Police Body Camera Bill Problematic

Story Date: 
Oct 9, 2017

This is what we told all of the legislators who asked us about AB 351 / SB 279 regulating the use of law enforcement body cameras:

What the law does on video retention and video availability is generally good.  It is a step in the right direction.

However, the ACLU has some concerns, because the bill is not very comprehensive for a police body camera bill.  Many critical issues are kicked down the road to police departments, and that is not the best way to ensure good, consistent, and well-considered policies.  The ACLU model bill and New Hampshire police body camera law offer examples of a thorough policy.

Our biggest concern is subsection 3(c).  Requiring written permission from every person in a video who is identifiable (as well as the property owner) to access to the video will permit police to block access to most videos, because people will simply not respond to the police permission letters.  Requiring people to state an objection is still not good, but is better than a law that relies on people responding to government mailings that do not personally affect them – that is simply not going to happen.  The provision, in practice, will allow police to deny access to virtually all videos (not to mention it opens to door to people being paid money in return for not agreeing to provide permission, etc.).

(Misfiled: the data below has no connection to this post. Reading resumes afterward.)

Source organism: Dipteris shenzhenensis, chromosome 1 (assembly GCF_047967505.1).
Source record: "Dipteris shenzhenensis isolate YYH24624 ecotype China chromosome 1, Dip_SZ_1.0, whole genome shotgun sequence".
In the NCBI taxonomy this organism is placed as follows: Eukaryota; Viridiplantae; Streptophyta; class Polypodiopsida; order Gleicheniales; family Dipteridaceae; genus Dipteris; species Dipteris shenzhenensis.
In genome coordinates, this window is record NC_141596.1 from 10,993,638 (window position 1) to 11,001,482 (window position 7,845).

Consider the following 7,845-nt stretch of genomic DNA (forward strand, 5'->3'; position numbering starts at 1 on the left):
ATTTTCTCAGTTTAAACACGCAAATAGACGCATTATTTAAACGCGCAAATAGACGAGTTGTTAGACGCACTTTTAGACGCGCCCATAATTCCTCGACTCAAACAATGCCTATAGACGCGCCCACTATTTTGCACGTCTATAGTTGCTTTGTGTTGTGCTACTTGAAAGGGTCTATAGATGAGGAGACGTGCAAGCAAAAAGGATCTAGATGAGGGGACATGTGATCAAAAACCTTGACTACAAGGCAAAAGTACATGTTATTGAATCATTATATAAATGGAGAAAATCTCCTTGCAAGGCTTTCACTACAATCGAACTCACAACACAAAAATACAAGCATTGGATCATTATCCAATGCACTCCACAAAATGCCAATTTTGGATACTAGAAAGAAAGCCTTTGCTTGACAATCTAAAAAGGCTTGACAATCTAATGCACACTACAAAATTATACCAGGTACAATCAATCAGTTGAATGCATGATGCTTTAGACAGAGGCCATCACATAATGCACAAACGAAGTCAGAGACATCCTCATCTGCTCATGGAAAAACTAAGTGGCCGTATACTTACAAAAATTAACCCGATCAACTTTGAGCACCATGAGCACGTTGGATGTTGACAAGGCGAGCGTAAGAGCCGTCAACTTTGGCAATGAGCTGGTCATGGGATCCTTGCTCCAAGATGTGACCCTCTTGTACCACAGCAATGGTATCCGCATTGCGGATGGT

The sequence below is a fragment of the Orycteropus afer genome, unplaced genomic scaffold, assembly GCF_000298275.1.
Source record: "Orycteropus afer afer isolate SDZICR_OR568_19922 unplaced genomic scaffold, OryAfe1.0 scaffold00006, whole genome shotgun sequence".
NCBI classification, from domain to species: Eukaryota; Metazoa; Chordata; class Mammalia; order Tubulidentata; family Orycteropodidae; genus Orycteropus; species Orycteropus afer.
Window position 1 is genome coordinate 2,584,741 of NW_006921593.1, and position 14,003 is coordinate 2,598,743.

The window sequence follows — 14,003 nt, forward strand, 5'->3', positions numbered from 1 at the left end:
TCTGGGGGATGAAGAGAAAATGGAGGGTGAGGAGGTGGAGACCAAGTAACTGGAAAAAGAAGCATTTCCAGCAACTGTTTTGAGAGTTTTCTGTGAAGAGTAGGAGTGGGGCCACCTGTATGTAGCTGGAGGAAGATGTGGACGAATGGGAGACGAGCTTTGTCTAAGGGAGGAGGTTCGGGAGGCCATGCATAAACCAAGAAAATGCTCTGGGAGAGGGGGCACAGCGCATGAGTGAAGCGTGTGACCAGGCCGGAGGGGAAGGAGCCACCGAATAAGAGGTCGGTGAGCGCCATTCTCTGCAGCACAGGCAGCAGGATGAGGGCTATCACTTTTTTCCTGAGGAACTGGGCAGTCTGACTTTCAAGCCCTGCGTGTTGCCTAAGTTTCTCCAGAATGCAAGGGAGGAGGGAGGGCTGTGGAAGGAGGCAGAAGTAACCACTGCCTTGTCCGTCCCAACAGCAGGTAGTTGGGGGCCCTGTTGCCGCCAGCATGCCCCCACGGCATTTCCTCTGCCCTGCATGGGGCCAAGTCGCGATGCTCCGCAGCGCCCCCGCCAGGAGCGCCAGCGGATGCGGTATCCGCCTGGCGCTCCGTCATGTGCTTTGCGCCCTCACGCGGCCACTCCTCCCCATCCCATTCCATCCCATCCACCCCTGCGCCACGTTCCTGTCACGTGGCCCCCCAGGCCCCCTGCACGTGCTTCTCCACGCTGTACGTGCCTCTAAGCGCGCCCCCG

One of the main reasons for making police videos in the first place is to provide an additional layer of public accountability.  It is critical to not prevent the public from being able to access these by creating additional layers of government bureaucracy.

We should be more inclined to pursue a privacy solution for videos (where it is in  the public interest to release them) to add some language like: Whenever doing so is necessary to protect personal privacy, the right to a fair trial, the identity of a confidential source or crime victim, or the life or physical safety of any person appearing in video footage, redaction technology may be used to obscure the face and other personally identifying characteristics of that person, including the tone of the person’s voice, provided the redaction does not interfere with a viewer’s ability to fully, completely, and accurately comprehend the events captured on the video footage.